Illuminated manuscript on vellum, in Latin. Small quarto (182mm x 131mm). The Rhetoricorum, incorrectly attributed to Cicero, is followed by an alphabetical word index here also attributed to Cicero. France, first half of the 15th century, probably between 1410-1430. With 244 leaves (32 blank) plus two contemporary flyleaves at front, complete, gatherings of 8 leaves throughout, with catchwords, 15 lines, written in dark brown ink in carefully written humanist script with some gothic features, capitals touched in yellow, paragraph marks in red or blue, approximately 160 decorated initials, 2-line, in red or blue with penwork in black or red, plus approximately 450 1-line initials with similar penwork in the index of words, ten large initials, six 3-line, the rest 4-line, in divided red and blue with elaborate penwork infilling and marginal extensions in red and black, illuminated initial on f.1, 4-line in coloured ivyleaf pattern on burnished gold ground and supporting full-length ivyleaf border extending into upper and lower margins. Bound in 18th-century Danish mottled calf, spine lettered in gilt, Lehn family gilt armorial device stamped in gilt on upper cover. Housed in a leather backed clamshell box by James Brockman.
Probably written in the South of France; the vellum is italiate and the script (appropriately for a classical text) has clear humanistic features. The decoration is certainly French.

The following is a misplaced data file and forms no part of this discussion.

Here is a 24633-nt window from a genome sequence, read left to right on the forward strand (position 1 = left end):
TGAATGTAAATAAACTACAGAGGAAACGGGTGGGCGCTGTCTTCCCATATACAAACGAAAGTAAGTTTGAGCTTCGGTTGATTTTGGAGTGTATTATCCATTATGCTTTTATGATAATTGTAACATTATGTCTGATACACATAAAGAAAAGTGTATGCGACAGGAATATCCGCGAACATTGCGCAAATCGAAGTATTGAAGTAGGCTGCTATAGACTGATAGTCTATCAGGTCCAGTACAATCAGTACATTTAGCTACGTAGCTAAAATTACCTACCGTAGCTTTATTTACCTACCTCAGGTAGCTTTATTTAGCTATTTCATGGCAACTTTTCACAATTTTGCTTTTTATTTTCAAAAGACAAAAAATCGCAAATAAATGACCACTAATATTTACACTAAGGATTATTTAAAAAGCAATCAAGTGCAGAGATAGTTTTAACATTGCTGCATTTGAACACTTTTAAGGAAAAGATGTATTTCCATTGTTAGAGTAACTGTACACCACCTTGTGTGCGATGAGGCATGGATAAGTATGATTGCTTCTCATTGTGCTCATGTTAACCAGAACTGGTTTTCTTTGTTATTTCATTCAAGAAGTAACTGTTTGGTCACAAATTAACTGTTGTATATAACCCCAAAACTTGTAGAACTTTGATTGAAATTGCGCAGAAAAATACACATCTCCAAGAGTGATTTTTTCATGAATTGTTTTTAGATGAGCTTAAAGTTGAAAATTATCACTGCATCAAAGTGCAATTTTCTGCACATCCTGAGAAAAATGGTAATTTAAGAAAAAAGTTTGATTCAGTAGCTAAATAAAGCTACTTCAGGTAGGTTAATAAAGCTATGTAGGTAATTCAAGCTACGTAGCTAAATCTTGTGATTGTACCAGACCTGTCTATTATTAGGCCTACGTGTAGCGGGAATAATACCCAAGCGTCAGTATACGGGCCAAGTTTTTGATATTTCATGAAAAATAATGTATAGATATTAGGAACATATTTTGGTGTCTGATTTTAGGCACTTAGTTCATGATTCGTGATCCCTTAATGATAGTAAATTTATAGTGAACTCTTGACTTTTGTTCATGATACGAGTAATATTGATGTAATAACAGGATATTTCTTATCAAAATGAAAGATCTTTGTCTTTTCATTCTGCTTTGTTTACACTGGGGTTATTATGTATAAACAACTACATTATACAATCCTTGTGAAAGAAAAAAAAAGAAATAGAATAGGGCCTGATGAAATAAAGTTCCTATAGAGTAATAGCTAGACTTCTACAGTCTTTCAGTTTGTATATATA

The 'Rhetoricorum ad Herrenium' is a treatise on rhetoric in four books composed about 84 B.C. and addressed to a certain Giaus Herrennius. The author is unknown but in late antiquity and the Middle Ages it was attributed to Cicero. The beginning and end of the text correspond with the Delphine edition of Cicero's Works printed by Valpy in 1830.
A Dante Bestiary.
Mason, Judith [Alighieri, Dante]. New York: Ombondi Editions, 1989.
A Guide in offset lithography and an essay by Judith Mason “to diverse beasts, creaturres, monsters, figures and spiritual beings from La Divina Commedia of Dante Alighieri, the Florentine”. The Italian edition, number 2 of 10 copies out of an edition of 15. Folio, 425 x 315mm, 92 unnumbered leaves, set in Visgoth specially designed by Cynthia Hollandsworth, printed on Rives BPK paper on a lithographic offset press by Bruce Atwood at the Broederstroom Press in South Africa. Each lithograph to Paradise XXXIII, the Direct Vision of God, is embellished with gold leaf by hand. All the lithographs are signed or initialled by the artist in pencil. The Italian translations of the colophon and Judith Mason's essay are by Amerigo Marras and Stephen Sartarelli. The text is that edited by Manfred Porena of Bologna (1956). Unbound, the folded sheets housed in a lipped clamshell box made in Rhode Island by Stuart Einhorn.
This copy of the Italian edition was published in an edition of 15 copies, with 10 copies numbered 1 to 10 and five artist's proofs numbered I to V. It was also published in English in an edition of 100 copies. It was available as an unbound portfolio, as here, or in book form with a variety of bindings.
Judith Mason (1938-2016) was one of South Africa’s most distinguished artists whose work is well represented in just about all national public, corporate and academic art collections, as well as in a number of collections abroad, including Yale University. She worked in a variety of media: oil painting, pencil drawing, print-making and mixed media.
She exhibited frequently throughout South Africa. She held exhibitions abroad in Greece, Italy, The Netherlands, Belgium, Chile, West Germany, Switzerland and the USA.